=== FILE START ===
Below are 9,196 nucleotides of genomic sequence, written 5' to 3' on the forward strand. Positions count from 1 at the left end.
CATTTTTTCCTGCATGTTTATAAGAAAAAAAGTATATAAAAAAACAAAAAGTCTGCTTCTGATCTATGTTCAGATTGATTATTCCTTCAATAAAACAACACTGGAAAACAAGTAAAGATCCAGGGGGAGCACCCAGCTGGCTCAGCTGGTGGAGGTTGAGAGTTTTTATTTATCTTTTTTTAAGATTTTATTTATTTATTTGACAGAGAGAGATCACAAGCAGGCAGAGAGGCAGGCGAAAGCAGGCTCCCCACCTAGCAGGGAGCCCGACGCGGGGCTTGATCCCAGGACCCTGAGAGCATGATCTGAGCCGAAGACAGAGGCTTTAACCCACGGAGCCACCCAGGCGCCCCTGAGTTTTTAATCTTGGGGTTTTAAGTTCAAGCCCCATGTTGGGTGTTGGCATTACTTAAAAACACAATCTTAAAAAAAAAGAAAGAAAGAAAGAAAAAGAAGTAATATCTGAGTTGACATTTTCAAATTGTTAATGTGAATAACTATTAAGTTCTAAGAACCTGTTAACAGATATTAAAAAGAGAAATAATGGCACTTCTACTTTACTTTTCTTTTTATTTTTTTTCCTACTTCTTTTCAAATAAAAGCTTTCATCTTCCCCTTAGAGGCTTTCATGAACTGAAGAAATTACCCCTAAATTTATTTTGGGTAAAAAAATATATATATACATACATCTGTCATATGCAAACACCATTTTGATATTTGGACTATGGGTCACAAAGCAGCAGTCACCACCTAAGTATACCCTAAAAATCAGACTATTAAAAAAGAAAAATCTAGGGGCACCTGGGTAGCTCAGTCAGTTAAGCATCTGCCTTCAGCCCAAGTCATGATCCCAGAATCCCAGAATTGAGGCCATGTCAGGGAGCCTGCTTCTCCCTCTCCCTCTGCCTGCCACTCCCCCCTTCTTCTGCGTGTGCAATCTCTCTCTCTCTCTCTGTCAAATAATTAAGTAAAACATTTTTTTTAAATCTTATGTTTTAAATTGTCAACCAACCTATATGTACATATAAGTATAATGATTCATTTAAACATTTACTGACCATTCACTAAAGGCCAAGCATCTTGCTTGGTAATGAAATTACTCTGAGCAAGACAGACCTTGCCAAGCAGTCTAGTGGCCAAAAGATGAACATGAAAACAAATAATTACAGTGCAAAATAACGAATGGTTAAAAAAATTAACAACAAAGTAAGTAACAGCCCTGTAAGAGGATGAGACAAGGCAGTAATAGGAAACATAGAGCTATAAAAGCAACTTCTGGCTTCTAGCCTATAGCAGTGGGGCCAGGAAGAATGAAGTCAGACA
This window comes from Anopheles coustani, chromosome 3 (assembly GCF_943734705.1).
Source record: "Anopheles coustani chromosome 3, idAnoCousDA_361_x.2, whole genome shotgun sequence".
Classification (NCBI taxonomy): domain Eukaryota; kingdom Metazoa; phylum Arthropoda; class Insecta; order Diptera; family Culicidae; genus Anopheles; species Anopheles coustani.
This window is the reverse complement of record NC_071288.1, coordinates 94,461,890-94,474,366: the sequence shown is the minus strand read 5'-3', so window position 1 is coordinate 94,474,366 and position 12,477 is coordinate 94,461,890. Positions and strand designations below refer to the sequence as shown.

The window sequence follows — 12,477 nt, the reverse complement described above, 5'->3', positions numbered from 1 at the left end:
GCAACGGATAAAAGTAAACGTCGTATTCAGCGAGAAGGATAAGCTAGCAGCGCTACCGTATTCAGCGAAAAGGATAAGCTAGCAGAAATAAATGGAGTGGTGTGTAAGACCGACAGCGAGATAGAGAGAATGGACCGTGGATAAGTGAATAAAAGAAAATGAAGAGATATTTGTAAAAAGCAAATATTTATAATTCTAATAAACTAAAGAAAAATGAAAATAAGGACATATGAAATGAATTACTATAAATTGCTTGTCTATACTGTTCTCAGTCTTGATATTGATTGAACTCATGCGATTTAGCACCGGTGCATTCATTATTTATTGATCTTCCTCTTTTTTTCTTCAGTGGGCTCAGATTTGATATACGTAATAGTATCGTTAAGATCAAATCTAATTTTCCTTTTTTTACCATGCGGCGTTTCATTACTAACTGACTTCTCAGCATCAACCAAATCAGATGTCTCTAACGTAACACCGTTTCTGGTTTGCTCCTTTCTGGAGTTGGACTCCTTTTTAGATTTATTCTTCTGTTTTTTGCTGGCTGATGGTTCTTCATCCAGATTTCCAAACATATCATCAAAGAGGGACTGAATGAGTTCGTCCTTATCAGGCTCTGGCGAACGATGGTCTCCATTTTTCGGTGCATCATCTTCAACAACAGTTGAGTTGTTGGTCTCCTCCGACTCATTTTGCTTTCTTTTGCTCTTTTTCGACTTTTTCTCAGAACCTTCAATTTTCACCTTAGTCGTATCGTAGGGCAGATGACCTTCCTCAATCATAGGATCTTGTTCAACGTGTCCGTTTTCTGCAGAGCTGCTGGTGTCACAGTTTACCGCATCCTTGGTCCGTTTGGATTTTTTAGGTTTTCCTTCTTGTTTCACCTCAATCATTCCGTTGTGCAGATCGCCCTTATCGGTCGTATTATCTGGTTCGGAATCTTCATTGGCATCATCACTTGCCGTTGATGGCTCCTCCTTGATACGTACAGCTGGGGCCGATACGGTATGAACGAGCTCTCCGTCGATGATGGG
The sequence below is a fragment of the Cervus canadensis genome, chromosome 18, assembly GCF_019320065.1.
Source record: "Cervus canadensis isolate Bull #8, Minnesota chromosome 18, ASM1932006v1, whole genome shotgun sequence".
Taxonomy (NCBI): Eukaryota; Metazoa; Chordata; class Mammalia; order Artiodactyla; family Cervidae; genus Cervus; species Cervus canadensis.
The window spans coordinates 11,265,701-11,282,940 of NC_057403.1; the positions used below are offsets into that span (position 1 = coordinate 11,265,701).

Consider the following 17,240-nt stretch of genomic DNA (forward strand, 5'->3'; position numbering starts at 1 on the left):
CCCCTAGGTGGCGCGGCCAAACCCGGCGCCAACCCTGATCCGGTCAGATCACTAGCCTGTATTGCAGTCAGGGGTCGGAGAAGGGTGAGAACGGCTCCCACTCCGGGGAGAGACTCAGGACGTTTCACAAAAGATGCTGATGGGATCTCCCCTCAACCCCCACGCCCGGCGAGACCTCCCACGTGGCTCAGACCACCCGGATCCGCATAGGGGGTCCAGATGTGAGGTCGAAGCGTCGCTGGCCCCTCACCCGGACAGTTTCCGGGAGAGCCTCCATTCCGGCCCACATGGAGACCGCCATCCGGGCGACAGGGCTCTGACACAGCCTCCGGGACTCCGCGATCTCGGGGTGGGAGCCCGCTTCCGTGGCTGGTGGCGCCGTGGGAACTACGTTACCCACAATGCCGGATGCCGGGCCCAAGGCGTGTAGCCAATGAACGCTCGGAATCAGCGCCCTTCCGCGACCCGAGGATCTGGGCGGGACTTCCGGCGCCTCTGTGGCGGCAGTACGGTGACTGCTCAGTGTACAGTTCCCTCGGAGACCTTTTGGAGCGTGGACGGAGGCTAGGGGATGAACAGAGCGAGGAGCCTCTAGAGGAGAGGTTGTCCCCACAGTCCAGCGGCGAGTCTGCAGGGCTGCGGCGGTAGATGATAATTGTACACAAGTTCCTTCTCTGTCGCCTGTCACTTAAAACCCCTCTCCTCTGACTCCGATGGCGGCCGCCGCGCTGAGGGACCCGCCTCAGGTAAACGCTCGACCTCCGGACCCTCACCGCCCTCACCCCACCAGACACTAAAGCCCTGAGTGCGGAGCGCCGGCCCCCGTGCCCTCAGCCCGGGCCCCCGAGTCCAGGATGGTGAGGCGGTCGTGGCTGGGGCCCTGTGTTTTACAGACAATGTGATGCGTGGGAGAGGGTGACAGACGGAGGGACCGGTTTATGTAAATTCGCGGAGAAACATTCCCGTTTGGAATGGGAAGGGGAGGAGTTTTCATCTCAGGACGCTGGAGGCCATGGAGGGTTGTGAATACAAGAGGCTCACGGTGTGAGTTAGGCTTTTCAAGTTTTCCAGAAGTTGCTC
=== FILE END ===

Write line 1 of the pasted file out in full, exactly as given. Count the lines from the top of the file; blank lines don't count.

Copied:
Below are 9,196 nucleotides of genomic sequence, written 5' to 3' on the forward strand. Positions count from 1 at the left end.